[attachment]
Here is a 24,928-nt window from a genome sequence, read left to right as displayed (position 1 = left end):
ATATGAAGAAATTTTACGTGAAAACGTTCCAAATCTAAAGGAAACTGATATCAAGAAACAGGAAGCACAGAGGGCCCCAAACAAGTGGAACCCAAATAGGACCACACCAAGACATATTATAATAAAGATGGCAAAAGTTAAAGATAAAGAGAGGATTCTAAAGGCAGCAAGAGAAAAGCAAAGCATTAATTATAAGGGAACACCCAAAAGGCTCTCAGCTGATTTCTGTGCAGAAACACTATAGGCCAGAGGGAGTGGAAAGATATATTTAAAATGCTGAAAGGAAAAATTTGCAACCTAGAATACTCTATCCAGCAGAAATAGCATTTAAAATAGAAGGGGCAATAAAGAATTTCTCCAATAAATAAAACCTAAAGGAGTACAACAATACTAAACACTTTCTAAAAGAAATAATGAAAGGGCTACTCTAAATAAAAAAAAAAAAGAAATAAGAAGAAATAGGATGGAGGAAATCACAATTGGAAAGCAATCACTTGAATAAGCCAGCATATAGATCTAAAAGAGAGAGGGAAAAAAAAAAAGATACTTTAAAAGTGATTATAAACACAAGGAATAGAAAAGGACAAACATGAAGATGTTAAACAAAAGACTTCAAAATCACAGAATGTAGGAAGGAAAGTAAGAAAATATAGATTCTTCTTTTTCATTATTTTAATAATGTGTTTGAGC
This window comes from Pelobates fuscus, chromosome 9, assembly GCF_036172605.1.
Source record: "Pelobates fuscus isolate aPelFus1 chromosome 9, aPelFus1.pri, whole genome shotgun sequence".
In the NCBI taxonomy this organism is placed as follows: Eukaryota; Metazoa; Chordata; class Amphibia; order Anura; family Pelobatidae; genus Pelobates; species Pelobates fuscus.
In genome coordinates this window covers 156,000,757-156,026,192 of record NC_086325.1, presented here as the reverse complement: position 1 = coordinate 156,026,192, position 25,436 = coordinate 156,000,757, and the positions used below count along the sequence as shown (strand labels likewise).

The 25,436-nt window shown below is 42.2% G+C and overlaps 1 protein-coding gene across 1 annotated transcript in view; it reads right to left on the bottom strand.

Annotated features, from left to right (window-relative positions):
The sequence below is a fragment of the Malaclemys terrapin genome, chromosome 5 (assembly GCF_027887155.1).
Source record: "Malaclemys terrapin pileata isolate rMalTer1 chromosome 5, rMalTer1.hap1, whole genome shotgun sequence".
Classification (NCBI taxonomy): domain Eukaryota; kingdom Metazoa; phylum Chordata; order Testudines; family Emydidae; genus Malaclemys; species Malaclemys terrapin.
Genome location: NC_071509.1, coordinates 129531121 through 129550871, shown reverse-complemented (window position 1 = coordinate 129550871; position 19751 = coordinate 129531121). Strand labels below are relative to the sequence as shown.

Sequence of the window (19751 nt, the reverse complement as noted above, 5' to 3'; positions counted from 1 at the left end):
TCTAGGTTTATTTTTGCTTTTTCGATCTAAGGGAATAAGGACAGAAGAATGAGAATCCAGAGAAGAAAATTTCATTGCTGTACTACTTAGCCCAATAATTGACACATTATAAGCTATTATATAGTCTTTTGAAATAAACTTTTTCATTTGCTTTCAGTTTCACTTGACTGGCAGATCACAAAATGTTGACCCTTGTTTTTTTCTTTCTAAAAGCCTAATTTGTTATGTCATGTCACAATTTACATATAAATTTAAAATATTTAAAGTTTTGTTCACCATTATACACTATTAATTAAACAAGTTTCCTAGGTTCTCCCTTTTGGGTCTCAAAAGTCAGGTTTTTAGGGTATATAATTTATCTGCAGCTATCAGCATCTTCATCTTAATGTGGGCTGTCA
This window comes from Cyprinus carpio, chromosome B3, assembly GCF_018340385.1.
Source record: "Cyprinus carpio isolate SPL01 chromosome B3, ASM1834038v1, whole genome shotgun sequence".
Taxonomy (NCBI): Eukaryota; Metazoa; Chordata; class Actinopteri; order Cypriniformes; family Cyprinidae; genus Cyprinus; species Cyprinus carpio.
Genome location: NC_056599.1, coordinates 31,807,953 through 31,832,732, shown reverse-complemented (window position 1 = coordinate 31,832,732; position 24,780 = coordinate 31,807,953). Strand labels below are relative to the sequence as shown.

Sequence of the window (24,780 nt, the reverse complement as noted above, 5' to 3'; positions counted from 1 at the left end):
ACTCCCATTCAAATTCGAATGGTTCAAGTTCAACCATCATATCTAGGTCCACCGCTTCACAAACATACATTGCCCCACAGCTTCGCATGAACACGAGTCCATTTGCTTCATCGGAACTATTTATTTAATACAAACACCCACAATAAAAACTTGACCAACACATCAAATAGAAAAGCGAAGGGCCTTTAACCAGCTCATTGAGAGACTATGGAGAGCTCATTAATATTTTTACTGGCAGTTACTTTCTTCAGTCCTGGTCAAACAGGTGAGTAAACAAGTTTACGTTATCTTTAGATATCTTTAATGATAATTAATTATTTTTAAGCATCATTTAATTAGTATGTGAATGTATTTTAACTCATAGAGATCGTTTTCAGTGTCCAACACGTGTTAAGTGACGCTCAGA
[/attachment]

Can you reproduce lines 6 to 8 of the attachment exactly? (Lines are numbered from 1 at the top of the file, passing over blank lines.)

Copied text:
In genome coordinates this window covers 156,000,757-156,026,192 of record NC_086325.1, presented here as the reverse complement: position 1 = coordinate 156,026,192, position 25,436 = coordinate 156,000,757, and the positions used below count along the sequence as shown (strand labels likewise).

The 25,436-nt window shown below is 42.2% G+C and overlaps 1 protein-coding gene across 1 annotated transcript in view; it reads right to left on the bottom strand.

Annotated features, from left to right (window-relative positions):